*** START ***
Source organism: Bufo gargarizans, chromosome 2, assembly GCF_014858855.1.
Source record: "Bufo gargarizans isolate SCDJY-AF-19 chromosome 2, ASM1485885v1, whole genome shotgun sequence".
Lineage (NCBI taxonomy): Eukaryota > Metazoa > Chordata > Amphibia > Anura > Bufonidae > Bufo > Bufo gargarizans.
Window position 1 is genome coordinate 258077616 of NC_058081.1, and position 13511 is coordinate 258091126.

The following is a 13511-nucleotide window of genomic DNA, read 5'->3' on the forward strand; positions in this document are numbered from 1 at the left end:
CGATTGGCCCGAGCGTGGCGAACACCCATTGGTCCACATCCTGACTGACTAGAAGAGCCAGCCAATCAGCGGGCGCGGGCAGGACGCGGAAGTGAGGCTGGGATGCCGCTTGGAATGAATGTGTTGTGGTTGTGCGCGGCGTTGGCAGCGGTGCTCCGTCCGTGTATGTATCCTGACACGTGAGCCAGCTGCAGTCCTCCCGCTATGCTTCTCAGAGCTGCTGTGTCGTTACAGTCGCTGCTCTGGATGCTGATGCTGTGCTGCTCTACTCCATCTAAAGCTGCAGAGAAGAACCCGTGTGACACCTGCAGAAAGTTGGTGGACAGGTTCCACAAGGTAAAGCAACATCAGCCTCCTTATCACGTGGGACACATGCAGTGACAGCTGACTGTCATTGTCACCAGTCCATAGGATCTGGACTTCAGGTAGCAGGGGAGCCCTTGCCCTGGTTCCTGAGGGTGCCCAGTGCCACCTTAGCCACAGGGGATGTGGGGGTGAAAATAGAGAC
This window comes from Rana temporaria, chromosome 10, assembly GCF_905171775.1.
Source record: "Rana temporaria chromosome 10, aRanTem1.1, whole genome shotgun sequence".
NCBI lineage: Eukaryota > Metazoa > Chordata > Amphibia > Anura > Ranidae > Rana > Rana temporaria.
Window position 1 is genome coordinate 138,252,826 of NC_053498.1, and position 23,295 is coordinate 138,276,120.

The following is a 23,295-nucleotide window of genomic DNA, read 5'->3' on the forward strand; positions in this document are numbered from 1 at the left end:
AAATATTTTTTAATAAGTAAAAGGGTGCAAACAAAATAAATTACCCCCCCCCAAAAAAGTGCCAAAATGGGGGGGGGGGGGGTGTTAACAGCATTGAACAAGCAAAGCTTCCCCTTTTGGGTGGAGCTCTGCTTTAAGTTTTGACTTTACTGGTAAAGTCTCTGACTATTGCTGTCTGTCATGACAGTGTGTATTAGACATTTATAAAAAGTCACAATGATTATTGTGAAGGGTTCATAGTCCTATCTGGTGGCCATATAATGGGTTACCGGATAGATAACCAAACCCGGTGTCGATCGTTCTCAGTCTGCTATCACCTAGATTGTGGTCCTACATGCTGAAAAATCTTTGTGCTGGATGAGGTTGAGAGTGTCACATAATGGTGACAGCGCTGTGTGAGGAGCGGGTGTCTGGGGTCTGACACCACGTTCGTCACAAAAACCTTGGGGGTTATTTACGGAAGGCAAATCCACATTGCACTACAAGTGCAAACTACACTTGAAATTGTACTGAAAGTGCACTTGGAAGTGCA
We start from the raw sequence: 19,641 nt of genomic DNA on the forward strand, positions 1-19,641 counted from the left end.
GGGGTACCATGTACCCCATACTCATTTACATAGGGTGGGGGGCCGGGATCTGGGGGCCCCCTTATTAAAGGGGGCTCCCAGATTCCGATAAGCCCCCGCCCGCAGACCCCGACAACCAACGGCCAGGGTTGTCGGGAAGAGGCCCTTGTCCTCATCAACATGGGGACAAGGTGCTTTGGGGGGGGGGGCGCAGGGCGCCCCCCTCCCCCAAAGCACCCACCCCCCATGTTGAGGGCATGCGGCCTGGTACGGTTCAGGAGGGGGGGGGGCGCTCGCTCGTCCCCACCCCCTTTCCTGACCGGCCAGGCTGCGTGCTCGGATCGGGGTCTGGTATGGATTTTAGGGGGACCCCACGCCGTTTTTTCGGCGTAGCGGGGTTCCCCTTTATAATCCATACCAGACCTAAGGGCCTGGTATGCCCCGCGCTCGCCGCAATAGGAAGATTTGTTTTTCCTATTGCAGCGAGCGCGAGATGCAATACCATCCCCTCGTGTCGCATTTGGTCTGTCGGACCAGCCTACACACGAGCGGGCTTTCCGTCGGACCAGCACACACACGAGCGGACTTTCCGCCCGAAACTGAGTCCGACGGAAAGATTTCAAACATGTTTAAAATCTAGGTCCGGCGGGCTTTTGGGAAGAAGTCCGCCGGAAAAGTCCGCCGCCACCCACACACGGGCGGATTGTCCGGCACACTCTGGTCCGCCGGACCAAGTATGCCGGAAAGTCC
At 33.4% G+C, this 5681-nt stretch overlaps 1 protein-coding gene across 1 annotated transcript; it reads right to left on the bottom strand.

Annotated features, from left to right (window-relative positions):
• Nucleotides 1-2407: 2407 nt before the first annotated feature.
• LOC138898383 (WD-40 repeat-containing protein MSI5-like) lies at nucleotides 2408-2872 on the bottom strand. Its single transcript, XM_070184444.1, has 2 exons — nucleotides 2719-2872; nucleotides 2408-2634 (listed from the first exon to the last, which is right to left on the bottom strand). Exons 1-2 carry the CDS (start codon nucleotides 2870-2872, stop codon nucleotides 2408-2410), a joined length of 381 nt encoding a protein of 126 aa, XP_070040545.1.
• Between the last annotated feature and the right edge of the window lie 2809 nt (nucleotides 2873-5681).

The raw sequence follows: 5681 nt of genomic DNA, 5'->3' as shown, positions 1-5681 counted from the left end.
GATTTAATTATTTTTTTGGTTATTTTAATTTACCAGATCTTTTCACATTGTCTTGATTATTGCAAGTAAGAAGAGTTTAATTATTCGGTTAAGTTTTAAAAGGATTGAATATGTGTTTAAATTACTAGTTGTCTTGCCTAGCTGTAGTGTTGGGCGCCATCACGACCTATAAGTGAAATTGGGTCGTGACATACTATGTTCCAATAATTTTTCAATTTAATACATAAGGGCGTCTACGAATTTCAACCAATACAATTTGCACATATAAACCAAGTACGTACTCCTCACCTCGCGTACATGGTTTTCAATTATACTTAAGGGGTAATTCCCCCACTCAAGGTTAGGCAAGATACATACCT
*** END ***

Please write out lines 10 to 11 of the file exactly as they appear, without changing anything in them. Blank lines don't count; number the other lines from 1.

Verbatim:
Window position 1 is genome coordinate 138,252,826 of NC_053498.1, and position 23,295 is coordinate 138,276,120.

The following is a 23,295-nucleotide window of genomic DNA, read 5'->3' on the forward strand; positions in this document are numbered from 1 at the left end: